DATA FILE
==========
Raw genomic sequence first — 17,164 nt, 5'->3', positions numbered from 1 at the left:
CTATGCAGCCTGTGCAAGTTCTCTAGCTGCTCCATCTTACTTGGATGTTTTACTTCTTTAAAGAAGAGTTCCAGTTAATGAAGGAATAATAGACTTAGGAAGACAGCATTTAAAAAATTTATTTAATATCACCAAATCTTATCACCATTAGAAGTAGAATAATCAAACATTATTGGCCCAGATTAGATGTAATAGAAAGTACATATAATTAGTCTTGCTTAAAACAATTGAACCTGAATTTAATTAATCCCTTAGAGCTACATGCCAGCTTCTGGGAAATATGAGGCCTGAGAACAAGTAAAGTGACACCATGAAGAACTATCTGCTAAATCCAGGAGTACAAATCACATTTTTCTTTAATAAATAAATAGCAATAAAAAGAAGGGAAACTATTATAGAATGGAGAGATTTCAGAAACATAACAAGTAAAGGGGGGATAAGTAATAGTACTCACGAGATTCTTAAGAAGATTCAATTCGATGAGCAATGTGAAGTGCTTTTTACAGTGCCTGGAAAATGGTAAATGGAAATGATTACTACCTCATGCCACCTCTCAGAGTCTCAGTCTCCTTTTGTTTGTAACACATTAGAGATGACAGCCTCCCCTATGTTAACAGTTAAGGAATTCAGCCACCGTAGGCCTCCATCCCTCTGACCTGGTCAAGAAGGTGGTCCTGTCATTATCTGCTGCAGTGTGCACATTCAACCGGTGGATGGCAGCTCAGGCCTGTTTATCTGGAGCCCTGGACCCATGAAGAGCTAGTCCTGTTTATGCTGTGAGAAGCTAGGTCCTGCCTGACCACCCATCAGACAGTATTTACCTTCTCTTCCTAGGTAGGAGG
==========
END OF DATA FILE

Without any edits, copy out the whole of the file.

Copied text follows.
Raw genomic sequence first — 17,164 nt, 5'->3', positions numbered from 1 at the left:
CTATGCAGCCTGTGCAAGTTCTCTAGCTGCTCCATCTTACTTGGATGTTTTACTTCTTTAAAGAAGAGTTCCAGTTAATGAAGGAATAATAGACTTAGGAAGACAGCATTTAAAAAATTTATTTAATATCACCAAATCTTATCACCATTAGAAGTAGAATAATCAAACATTATTGGCCCAGATTAGATGTAATAGAAAGTACATATAATTAGTCTTGCTTAAAACAATTGAACCTGAATTTAATTAATCCCTTAGAGCTACATGCCAGCTTCTGGGAAATATGAGGCCTGAGAACAAGTAAAGTGACACCATGAAGAACTATCTGCTAAATCCAGGAGTACAAATCACATTTTTCTTTAATAAATAAATAGCAATAAAAAGAAGGGAAACTATTATAGAATGGAGAGATTTCAGAAACATAACAAGTAAAGGGGGGATAAGTAATAGTACTCACGAGATTCTTAAGAAGATTCAATTCGATGAGCAATGTGAAGTGCTTTTTACAGTGCCTGGAAAATGGTAAATGGAAATGATTACTACCTCATGCCACCTCTCAGAGTCTCAGTCTCCTTTTGTTTGTAACACATTAGAGATGACAGCCTCCCCTATGTTAACAGTTAAGGAATTCAGCCACCGTAGGCCTCCATCCCTCTGACCTGGTCAAGAAGGTGGTCCTGTCATTATCTGCTGCAGTGTGCACATTCAACCGGTGGATGGCAGCTCAGGCCTGTTTATCTGGAGCCCTGGACCCATGAAGAGCTAGTCCTGTTTATGCTGTGAGAAGCTAGGTCCTGCCTGACCACCCATCAGACAGTATTTACCTTCTCTTCCTAGGTAGGAGG